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Economic Development in Early Modern Japan

  • Akira Hayami
Part of the Studies in Economic History book series (SEH)

Abstract

This chapter explores some of the author’s research findings and their related issues, with special emphasis on economic development, during the “early modern” period (covering the eras of Oda Nobunaga, Toyotomi Hideyoshi, and the Tokugawa Shogunate, according to the standard periodization in Japanese history). The historical category of “early modern” is primarily a political one, and although one may expect some kind of correspondence between political change and economic change (or economic development) in history, it cannot be a perfect one. Here, the term “early modern” is used to cover a period, and economic development that is believed to have taken place in that period, prior to the Meiji Restoration after which “modernization” became a government-set national goal; and by adopting this definition, it should be realized, we do not need to assume that there was a discontinuity in terms of economic development between the “early modern” and “modern” periods. Also, it should not be taken to imply that the term “economic development” is defined as one similar to the course of industrialization in Western Europe, nor does it mean the concept of economic growth or economic development that is used in theoretical economics. If the concept were to be narrowly construed, whether or not early modern Japan really experienced economic development would be highly debatable. Here, the term economic development is taken to mean just the quantitative expansion of economic activity, its intensification, and its permeation into all strata of society.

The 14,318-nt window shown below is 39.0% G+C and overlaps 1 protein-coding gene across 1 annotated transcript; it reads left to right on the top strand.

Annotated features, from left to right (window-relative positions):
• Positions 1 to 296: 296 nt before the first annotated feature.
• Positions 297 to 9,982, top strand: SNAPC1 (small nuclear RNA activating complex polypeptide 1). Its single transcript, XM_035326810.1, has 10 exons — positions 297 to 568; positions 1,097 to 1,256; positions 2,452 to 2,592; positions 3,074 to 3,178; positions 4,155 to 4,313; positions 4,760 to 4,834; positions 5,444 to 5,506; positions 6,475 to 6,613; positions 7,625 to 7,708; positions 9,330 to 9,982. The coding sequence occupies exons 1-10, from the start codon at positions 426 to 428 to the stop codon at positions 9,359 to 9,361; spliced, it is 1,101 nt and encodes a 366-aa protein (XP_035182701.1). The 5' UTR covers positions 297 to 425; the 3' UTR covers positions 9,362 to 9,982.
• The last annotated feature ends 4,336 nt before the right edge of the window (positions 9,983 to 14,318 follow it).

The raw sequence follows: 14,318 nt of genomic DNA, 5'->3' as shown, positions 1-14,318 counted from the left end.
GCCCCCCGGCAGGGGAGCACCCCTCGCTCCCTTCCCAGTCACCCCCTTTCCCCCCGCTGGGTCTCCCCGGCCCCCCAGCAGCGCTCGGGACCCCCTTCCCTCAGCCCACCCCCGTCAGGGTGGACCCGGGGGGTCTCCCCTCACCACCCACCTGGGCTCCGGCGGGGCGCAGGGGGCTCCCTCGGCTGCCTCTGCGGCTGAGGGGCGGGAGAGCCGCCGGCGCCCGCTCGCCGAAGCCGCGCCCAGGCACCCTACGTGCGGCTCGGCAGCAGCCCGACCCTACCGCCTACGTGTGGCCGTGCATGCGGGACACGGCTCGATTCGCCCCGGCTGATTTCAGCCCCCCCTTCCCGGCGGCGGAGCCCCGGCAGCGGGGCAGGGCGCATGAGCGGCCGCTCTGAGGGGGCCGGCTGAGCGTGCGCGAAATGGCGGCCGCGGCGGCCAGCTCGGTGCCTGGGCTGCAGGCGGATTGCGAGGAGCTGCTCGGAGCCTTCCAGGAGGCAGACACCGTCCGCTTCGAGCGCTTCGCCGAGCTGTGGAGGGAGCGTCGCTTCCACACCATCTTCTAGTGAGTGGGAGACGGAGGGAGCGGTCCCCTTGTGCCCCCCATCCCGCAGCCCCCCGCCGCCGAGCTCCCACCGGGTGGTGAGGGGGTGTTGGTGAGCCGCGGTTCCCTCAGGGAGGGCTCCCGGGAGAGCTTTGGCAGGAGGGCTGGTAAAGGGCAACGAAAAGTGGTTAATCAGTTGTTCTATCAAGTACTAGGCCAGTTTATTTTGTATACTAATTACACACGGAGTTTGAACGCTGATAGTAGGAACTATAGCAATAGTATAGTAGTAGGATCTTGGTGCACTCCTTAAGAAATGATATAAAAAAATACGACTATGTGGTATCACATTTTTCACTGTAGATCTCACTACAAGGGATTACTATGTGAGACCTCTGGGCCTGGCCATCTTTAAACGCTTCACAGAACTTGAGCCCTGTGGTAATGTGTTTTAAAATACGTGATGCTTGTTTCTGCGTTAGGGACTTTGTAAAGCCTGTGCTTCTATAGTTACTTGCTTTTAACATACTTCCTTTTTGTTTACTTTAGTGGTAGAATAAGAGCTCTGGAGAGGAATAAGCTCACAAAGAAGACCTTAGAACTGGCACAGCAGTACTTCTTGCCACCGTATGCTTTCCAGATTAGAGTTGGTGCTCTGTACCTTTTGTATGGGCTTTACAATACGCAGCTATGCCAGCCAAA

Keywords

Economic Development Eighteenth Century Real Wage Seventeenth Century Pessimistic View 
These keywords were added by machine and not by the authors. This process is experimental and the keywords may be updated as the learning algorithm improves.

References

  1. Drixler F (2013) Infanticide and population growth in Eastern Japan, 1660–1950. University of California Press, OaklandGoogle Scholar
  2. Hayami A (2010) Population and family in early-modern Central Japan. International Research Center for Japanese Studies, KyotoGoogle Scholar
  3. Saito O (1976) The interest rate and the supply of money. In: Mataji Umemura et al (eds) Collected papers on the quantitative economic history (Sūryō Keizaishi Ronshū) I. Nihon Keizai Shinbunsha, TokyoGoogle Scholar
  4. Shimbo H (1978) Commodity prices and economic development in the early modern period (Kinsei no Bukka to Keizai Hatten). Tōyō Keizai Shimpōsha, TokyoGoogle Scholar

Copyright information

© Springer Japan 2015

Authors and Affiliations

  • Akira Hayami
    • 1
    • 2
  1. 1.The Japan AcademyTokyoJapan
  2. 2.Keio UniversityTokyoJapan

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